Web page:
The pandemic has exacerbated feelings of loneliness among U.K. workers with 44 per cent admitting to often feeling lonely.
And almost a third confess that they feel like an outsider and disconnected from their leaders. These are the findings from O.C. Tanner’s 2022 Global Culture Report which analysed the perspectives of over 38,000 employees, leaders, HR practitioners and executives from 21 countries around the world, including over 2,500 from the U.K.
Compared to 12 months’ ago, 62 per cent of U.K. workers admit to engaging in far fewer social activities with family and friends, even at a distance, with one in three seeing themselves as loners and more than one in four feeling disconnected from their team.
“The research suggests that people are finding it harder to create and maintain connections”, says Robert Ordever, Managing Director of workplace culture expert, O.C. Tanner Europe. “Workers experiencing periods of loneliness is nothing new, however lockdowns and remote working have made matters worse, intensifying feelings of isolation.”
O.C. Tanner recommends that leaders must become facilitators of connection to help employees to feel closer to the organisation, its leaders and co-workers. It states that leaders simply can’t assume that employees will find ways to build social connections on their own. Instead, they must create opportunities for workers to feel connected both at home and in the office. With the research finding that since the outbreak of COVID, U.K. organisations have only been 28 per cent effective at increasing social connections between employees, leaders must be smarter at bringing people together.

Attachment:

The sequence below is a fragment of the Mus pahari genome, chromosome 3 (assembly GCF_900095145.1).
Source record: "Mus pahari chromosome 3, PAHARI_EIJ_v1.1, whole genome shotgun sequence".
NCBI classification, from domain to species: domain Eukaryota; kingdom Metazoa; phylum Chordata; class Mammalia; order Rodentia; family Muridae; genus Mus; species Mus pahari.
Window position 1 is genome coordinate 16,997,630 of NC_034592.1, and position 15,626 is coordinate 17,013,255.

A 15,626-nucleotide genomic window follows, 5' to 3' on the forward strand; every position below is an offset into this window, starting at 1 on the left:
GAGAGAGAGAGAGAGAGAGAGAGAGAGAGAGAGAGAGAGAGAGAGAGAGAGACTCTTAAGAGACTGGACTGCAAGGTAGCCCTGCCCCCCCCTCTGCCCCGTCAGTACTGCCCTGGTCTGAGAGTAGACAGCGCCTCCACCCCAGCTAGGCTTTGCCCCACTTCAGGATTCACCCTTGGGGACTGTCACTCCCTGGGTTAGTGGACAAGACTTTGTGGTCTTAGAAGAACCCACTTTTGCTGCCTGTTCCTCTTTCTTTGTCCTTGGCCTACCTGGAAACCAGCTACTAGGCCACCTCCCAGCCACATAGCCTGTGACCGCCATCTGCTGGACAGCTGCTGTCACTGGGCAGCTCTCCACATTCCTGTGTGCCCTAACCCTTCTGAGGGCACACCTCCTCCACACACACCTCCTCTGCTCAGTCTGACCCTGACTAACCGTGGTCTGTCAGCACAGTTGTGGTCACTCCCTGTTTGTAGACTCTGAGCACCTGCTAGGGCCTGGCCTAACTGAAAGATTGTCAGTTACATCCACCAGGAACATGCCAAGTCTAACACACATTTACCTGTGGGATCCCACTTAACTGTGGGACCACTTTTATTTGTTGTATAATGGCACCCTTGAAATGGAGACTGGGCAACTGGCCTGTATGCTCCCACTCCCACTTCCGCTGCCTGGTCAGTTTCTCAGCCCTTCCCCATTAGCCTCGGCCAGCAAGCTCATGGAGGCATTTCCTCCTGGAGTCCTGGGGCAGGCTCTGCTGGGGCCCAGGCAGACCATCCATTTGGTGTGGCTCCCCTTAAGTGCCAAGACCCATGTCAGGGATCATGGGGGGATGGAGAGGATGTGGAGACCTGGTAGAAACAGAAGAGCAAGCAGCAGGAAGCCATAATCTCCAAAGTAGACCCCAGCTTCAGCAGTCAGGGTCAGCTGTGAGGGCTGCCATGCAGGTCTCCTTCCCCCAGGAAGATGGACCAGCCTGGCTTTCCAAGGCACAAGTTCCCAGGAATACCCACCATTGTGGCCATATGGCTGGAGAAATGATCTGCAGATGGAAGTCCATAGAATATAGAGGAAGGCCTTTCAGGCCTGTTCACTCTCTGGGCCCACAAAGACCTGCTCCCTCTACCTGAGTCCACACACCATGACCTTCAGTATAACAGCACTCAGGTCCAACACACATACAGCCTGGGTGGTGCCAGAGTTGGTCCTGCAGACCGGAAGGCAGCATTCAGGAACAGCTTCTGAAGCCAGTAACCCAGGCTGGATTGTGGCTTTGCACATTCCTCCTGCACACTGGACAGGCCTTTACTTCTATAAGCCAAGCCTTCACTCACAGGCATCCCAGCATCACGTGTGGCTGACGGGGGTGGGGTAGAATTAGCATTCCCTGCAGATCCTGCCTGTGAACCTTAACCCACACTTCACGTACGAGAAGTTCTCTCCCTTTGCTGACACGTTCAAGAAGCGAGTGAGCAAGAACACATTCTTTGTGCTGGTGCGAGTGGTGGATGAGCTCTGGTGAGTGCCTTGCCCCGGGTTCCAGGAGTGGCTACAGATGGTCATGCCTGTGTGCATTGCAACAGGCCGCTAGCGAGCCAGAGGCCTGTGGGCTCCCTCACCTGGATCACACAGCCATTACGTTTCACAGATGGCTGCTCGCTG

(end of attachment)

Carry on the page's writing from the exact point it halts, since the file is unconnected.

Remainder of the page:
Ordever says, “Facilitating networking and social interactions must become a priority, with leaders building closer relationships with their employees. They must also encourage employees to collaborate and get together socially, both in-person and remotely.”
Staff recognition is another important tool for building connections, with the Report highlighting that by giving appreciation and making employees feel valued, this helps to connect them to organisational purpose, accomplishment and one another.
“Employee connection must be nurtured over time, ensuring every individual feels an important part of the bigger picture”, says Ordever. “They need to feel that they belong, are appreciated for everything they do and are working towards a common goal.”
And the benefits of employees feeling connected, isn’t just a way to reduce loneliness, it also delivers organisational benefits. Employees with strong social connections have less burnout and are more likely to produce great work. Plus, when employees feel connected, there’s 12 times’ the chance of an organisation thriving.